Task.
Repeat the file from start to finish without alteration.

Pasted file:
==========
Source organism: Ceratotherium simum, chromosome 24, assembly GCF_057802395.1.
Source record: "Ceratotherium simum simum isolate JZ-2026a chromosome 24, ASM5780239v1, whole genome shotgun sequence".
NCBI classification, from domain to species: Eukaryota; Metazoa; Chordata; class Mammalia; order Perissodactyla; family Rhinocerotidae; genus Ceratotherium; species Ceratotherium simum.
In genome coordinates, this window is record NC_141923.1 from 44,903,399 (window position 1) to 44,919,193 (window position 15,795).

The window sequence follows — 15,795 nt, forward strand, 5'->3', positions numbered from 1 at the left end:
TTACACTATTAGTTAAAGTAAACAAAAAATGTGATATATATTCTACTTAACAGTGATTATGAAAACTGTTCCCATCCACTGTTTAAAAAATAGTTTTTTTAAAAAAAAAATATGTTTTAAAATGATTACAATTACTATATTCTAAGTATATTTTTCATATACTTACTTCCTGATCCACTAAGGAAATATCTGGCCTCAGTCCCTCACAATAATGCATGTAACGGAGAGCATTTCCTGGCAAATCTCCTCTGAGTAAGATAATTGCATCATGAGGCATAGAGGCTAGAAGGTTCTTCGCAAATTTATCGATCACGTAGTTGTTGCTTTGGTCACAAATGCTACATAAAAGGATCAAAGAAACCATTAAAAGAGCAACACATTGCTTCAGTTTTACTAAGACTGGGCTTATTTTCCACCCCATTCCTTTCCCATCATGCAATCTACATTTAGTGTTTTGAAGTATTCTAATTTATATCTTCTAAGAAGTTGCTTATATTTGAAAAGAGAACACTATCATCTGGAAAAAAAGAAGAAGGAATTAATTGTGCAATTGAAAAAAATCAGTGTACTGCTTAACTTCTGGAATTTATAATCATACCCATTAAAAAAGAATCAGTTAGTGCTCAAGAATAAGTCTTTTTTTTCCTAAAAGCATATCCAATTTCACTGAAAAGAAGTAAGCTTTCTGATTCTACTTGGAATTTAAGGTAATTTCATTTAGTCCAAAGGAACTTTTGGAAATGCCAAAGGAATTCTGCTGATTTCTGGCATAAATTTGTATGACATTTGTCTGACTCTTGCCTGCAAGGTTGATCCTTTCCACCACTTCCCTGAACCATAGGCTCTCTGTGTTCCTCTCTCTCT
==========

Source organism: Ceratotherium simum, chromosome 24, assembly GCF_057802395.1.
Source record: "Ceratotherium simum simum isolate JZ-2026a chromosome 24, ASM5780239v1, whole genome shotgun sequence".
NCBI classification, from domain to species: Eukaryota; Metazoa; Chordata; class Mammalia; order Perissodactyla; family Rhinocerotidae; genus Ceratotherium; species Ceratotherium simum.
In genome coordinates, this window is record NC_141923.1 from 44,903,399 (window position 1) to 44,919,193 (window position 15,795).

The window sequence follows — 15,795 nt, forward strand, 5'->3', positions numbered from 1 at the left end:
TTACACTATTAGTTAAAGTAAACAAAAAATGTGATATATATTCTACTTAACAGTGATTATGAAAACTGTTCCCATCCACTGTTTAAAAAATAGTTTTTTTAAAAAAAAAATATGTTTTAAAATGATTACAATTACTATATTCTAAGTATATTTTTCATATACTTACTTCCTGATCCACTAAGGAAATATCTGGCCTCAGTCCCTCACAATAATGCATGTAACGGAGAGCATTTCCTGGCAAATCTCCTCTGAGTAAGATAATTGCATCATGAGGCATAGAGGCTAGAAGGTTCTTCGCAAATTTATCGATCACGTAGTTGTTGCTTTGGTCACAAATGCTACATAAAAGGATCAAAGAAACCATTAAAAGAGCAACACATTGCTTCAGTTTTACTAAGACTGGGCTTATTTTCCACCCCATTCCTTTCCCATCATGCAATCTACATTTAGTGTTTTGAAGTATTCTAATTTATATCTTCTAAGAAGTTGCTTATATTTGAAAAGAGAACACTATCATCTGGAAAAAAAGAAGAAGGAATTAATTGTGCAATTGAAAAAAATCAGTGTACTGCTTAACTTCTGGAATTTATAATCATACCCATTAAAAAAGAATCAGTTAGTGCTCAAGAATAAGTCTTTTTTTTCCTAAAAGCATATCCAATTTCACTGAAAAGAAGTAAGCTTTCTGATTCTACTTGGAATTTAAGGTAATTTCATTTAGTCCAAAGGAACTTTTGGAAATGCCAAAGGAATTCTGCTGATTTCTGGCATAAATTTGTATGACATTTGTCTGACTCTTGCCTGCAAGGTTGATCCTTTCCACCACTTCCCTGAACCATAGGCTCTCTGTGTTCCTCTCTCTCT